Assessing the climatic sensitivity of Douglas-fir at its northern range margins in British Columbia, Canada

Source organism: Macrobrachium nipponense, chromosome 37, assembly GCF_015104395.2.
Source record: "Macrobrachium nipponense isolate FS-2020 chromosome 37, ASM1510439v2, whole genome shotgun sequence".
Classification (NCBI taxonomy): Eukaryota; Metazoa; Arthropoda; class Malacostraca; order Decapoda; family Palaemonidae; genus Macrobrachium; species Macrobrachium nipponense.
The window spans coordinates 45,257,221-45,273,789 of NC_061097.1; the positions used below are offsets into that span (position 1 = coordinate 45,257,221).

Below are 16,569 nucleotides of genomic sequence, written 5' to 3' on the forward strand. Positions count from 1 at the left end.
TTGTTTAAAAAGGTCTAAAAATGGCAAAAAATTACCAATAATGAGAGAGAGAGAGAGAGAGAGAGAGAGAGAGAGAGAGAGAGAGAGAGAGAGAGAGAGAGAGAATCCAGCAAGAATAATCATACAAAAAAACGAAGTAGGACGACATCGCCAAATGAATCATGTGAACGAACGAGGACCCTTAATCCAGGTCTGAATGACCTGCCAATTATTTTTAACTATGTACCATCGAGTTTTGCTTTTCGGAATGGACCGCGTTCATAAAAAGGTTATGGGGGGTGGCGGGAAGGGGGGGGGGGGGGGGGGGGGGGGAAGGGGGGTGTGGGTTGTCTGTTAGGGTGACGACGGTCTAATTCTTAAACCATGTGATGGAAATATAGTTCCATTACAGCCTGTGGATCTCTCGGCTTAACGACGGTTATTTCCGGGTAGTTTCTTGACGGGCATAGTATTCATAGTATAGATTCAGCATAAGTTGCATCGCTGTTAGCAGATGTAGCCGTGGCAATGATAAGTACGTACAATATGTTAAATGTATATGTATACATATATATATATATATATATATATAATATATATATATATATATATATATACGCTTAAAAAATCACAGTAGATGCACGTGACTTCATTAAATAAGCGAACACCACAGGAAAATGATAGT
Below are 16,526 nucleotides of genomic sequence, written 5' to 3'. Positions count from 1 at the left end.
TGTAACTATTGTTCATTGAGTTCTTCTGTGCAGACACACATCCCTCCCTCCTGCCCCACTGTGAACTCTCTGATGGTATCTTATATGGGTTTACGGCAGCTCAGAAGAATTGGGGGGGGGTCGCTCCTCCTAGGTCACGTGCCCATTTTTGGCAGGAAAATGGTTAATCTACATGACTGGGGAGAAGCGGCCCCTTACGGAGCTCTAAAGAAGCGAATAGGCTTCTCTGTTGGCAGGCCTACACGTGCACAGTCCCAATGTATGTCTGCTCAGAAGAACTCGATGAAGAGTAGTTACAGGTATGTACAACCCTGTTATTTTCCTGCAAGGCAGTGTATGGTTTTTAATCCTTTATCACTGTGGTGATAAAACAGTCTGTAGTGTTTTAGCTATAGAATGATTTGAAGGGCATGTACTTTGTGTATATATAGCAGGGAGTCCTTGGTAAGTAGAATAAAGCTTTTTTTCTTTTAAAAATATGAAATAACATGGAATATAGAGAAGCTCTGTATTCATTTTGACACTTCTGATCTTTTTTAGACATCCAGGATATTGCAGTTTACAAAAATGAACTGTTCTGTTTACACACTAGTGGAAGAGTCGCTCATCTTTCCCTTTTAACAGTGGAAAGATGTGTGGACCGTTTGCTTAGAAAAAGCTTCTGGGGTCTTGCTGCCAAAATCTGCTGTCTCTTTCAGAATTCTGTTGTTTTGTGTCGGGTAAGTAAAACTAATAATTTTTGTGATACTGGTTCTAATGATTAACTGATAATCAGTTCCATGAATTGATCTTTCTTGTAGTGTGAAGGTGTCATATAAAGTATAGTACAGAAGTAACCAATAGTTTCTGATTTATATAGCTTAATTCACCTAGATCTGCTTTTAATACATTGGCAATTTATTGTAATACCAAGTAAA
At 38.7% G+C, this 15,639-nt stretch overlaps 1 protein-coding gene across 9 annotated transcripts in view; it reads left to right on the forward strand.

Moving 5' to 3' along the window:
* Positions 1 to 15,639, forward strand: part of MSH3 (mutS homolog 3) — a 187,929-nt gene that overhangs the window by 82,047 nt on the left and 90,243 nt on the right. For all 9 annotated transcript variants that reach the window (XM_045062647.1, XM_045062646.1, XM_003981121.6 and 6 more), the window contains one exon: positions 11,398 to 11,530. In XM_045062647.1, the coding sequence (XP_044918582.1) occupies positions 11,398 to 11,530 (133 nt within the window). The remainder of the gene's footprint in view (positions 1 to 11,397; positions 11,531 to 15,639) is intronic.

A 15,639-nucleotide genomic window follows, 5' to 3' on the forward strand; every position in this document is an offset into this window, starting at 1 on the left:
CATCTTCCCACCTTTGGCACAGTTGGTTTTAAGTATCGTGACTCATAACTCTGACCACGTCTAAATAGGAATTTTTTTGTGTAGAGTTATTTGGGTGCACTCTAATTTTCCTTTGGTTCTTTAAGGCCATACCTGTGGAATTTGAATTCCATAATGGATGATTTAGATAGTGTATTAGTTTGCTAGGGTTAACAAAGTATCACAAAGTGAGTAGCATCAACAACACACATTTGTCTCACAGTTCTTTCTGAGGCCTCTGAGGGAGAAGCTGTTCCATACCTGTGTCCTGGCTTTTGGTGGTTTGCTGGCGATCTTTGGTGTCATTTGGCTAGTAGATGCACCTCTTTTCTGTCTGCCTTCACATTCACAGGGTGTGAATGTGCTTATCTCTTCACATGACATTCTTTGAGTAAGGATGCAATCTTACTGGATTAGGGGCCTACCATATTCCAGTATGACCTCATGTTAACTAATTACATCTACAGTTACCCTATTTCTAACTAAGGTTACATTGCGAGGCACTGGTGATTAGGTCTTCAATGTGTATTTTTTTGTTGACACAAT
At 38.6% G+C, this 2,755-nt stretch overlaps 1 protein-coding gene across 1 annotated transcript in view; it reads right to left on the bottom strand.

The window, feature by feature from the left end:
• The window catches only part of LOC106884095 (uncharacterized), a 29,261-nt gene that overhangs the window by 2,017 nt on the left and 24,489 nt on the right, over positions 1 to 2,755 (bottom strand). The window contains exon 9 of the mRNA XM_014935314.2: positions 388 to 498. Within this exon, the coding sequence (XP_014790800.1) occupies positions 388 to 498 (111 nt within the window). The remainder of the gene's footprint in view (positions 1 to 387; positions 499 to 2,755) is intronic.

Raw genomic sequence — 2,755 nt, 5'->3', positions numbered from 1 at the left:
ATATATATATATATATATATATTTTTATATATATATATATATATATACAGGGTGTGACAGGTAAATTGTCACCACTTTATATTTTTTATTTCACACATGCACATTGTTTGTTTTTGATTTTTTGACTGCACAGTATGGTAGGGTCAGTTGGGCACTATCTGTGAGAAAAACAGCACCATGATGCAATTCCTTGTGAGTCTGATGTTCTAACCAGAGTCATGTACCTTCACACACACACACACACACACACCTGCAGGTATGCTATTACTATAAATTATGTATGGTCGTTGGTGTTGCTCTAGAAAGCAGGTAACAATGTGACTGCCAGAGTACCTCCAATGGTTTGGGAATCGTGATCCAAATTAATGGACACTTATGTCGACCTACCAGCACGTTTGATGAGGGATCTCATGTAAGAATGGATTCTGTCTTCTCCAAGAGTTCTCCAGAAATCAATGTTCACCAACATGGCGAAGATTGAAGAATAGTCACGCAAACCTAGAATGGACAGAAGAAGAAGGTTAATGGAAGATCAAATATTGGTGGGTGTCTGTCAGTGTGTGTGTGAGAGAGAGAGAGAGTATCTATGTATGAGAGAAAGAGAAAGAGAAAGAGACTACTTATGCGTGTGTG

Northern hemisphere tree species growing at their northern range margins may be particularly responsive to climate change and could provide important information regarding future broad-scale responses. We analyzed and compared tree-ring data between five Douglas-fir [Pseudotsuga menziesii var. glauca (Mirb.) Franco] populations growing at the species’ northernmost distribution in British Columbia, Canada, and five populations located 150 km to the southeast. We quantified climate–growth relationships using uni- and multivariate techniques at different temporal scales. Our data suggest that (1) even at its northernmost distributions, precipitation limits long-term mature Douglas-fir radial growth more than temperatures, (2) northernmost Douglas-fir populations are distinct from populations located further within the species’ range in terms of certain key short-term growth responses, and (3) northernmost Douglas-fir growth sensitivities to climate may be increasing over time. In the future, mature Douglas-fir productivity in the northern portion of its range may be primarily limited by precipitation, and responses may be strongest at the species’ range margins.